• A solution to these issues is the systems set forth in the priority applications (Ser. Nos. 13/656,692; 13/485,849; 12/693,849) where patient preferences, particularly for diet and exercise, are input and then continuously updated, and suggestions for similar foods, and similar exercise regimens, or ceasing exercise, are made. In these systems, the patient's blood glucose level and other monitored information is sent to a server for centralized monitoring and recording. Preferably, the levels and the information are sent over a wireless link, e.g., the cellular GPRS-communication linked glucometer-pedometer, described in U.S. Pat. No. 8,066,640 (incorporated by reference), and are preferably also recorded on the portable glucometer device carried by the patient.
  • Ser. No. 13/656,692 discusses sub-icons displayed upon actuating the “Trends” icon on the patient's device, where this icon indicates, on a constantly updated basis, the results of blood glucose and other metabolites over time, number of times blood glucose or other metabolites fall below a threshold or otherwise outside a particular range, results before and after meals, patterns over time periods, and other analysis useful to the patient and the health care team.
  • In the preferred SYSTEM, the patient would initially enter a number of food and exercise preferences and limitations (like allergies or physical limitations, if applicable) at the. Depending on the blood glucose level, ketone (and other metabolite) levels, exertion level, time and content of last meal, patient feelings, and last insulin administration, the patient is provided recommendations for food consumption, continuation or cessation of exercise, insulin administration; and the patient can also be provided emergency notifications like “stop driving” or “eat immediately,” or “stop exercising.” The patient is also provided educational messages related to the monitored information received and the recorded preferences, relating to, for example, the particular health risks associated with high blood glucose levels. These messages and the ability of the system to account for patient preferences and limitations in making recommendations, help to motivate the patient to adhere to the diet, exercise and testing regime, and thereby improve CLINICAL OUTCOMES for patients in the SYSTEM.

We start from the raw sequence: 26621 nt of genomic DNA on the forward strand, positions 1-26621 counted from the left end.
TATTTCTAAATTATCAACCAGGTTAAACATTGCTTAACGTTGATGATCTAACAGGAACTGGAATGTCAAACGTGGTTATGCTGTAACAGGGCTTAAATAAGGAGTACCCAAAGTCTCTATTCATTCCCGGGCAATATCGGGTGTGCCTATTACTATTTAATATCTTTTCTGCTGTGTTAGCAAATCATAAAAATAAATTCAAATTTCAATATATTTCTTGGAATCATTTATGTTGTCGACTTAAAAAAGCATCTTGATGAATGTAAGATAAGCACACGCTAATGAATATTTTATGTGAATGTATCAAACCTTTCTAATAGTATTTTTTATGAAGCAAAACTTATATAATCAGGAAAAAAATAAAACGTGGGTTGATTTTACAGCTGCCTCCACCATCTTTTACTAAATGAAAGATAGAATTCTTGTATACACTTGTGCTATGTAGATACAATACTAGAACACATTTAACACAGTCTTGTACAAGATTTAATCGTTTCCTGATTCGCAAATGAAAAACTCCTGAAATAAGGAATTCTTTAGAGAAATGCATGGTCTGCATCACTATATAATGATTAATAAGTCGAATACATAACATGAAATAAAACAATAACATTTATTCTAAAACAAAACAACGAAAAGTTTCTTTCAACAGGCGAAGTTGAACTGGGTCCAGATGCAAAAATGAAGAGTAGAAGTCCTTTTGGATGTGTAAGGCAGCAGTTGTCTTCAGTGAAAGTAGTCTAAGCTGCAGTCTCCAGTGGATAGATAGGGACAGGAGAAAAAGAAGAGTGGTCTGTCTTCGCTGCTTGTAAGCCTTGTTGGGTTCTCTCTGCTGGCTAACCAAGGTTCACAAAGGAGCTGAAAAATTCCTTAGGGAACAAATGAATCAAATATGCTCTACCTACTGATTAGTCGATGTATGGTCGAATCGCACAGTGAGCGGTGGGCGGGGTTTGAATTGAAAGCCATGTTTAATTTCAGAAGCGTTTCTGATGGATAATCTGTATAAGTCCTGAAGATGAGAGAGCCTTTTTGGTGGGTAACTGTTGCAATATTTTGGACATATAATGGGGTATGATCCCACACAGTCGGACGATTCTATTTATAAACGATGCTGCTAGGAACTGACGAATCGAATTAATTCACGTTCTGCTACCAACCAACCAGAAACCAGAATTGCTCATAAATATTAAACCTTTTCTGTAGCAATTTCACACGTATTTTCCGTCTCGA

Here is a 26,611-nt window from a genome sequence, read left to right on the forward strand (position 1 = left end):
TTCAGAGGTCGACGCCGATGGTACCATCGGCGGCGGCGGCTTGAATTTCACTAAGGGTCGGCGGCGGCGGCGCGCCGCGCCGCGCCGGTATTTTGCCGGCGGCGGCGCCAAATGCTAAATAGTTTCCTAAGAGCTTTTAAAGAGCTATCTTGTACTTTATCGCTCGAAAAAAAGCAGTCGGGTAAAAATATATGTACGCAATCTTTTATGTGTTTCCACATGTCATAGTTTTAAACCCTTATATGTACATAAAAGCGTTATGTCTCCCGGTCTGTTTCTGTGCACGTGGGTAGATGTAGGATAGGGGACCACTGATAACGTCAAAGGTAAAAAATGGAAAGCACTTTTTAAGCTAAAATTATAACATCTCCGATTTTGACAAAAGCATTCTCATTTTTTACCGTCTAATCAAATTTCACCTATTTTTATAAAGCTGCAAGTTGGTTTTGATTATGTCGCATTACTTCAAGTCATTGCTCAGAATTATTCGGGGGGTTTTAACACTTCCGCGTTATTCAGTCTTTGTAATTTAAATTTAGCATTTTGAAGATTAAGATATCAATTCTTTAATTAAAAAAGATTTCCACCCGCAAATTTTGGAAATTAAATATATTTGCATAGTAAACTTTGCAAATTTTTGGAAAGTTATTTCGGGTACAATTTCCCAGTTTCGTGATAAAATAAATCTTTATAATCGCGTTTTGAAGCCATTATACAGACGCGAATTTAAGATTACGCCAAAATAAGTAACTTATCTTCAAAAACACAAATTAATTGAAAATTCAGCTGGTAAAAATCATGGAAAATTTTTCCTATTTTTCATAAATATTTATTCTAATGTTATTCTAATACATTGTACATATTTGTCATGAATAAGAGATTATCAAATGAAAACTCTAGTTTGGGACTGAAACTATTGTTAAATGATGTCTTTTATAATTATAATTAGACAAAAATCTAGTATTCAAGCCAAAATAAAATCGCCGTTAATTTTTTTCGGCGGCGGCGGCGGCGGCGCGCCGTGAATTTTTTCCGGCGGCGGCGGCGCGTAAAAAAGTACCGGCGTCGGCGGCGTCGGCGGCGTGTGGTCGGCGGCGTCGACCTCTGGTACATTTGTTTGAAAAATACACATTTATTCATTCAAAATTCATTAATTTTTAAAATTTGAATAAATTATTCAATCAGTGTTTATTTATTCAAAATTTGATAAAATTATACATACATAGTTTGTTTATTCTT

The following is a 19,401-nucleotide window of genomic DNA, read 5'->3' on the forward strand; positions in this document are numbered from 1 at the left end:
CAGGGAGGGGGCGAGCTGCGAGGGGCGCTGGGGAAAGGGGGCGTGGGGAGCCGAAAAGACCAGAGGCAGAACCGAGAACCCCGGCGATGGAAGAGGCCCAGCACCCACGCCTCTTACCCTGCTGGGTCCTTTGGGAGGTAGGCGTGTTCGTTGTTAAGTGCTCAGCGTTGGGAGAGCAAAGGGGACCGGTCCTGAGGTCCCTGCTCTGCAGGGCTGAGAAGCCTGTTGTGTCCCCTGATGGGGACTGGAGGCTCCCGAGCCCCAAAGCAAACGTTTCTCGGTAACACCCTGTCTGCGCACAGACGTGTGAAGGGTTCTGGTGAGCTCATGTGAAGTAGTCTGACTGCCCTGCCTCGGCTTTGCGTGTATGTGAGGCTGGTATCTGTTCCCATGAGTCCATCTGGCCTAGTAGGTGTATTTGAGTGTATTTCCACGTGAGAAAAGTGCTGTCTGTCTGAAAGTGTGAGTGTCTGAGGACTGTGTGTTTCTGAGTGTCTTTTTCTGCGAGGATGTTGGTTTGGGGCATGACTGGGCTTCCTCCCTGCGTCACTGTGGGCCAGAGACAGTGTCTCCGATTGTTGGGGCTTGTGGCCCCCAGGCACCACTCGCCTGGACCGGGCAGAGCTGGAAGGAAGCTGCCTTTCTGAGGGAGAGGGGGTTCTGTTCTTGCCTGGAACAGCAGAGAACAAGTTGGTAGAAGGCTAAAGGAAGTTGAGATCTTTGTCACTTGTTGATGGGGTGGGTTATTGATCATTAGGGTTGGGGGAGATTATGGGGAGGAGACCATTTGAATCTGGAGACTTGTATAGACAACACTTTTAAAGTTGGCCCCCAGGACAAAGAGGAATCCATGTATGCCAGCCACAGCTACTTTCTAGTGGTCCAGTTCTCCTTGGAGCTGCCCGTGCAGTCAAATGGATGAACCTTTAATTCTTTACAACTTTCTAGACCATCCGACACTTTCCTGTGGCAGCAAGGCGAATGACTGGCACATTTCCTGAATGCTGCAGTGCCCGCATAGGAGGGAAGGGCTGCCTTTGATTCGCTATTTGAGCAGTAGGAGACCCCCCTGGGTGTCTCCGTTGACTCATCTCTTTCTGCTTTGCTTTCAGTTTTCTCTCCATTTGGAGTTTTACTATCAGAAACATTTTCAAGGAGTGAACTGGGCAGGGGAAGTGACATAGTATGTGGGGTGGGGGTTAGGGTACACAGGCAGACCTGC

• To help improve control of CLINICAL PARAMETERS and CLINICAL OUTCOMES for a broader patient population, the improved control of CLINICAL PARAMETERS and the improved CLINICAL OUTCOMES from patients already in the SYSTEM can be publicized so that a wider population of diabetics is made aware of the improved CLINICAL OUTCOMES related to the SYSTEM. The improvements in control of CLINICAL PARAMETERS and improvements in CLINICAL OUTCOMES which are reported are preferably those which can be shown with statistical significance.
  • As more patients enter the SYSTEM, their results are also entered, tracked and analyzed. The data analysis can be segmented further as the patient population increases. The segmenting can include analysis of correlations between the variance of individual or groups of CLINICAL PARAMETERS and the effect on CLINICAL OUTCOMES. For example, one can correlate the frequency with which blood glucose exceeds a specified level with the incidence of particular adverse CLINICAL OUTCOMES (preferably, with statistical significance).
  • Also, as the data available for each patient in the SYSTEM increases, correlations between the variance in CLINICAL PARAMETERS and the effect on CLINICAL OUTCOMES can be individualized. For example, the correlations between frequency of incidence of high blood glucose level and slow wound healing can be correlated for individuals in the SYSTEM. Again, the correlations are preferably analyzed to statistical significance (p value ≦0.05). In this way, individuals can be aware of their propensities for adverse CLINICAL OUTCOMES, and whether the frequency of monitoring of CLINICAL PARAMETERS should be increased, or whether diet, exercise, insulin or other drug administration should be modified or more frequently monitored.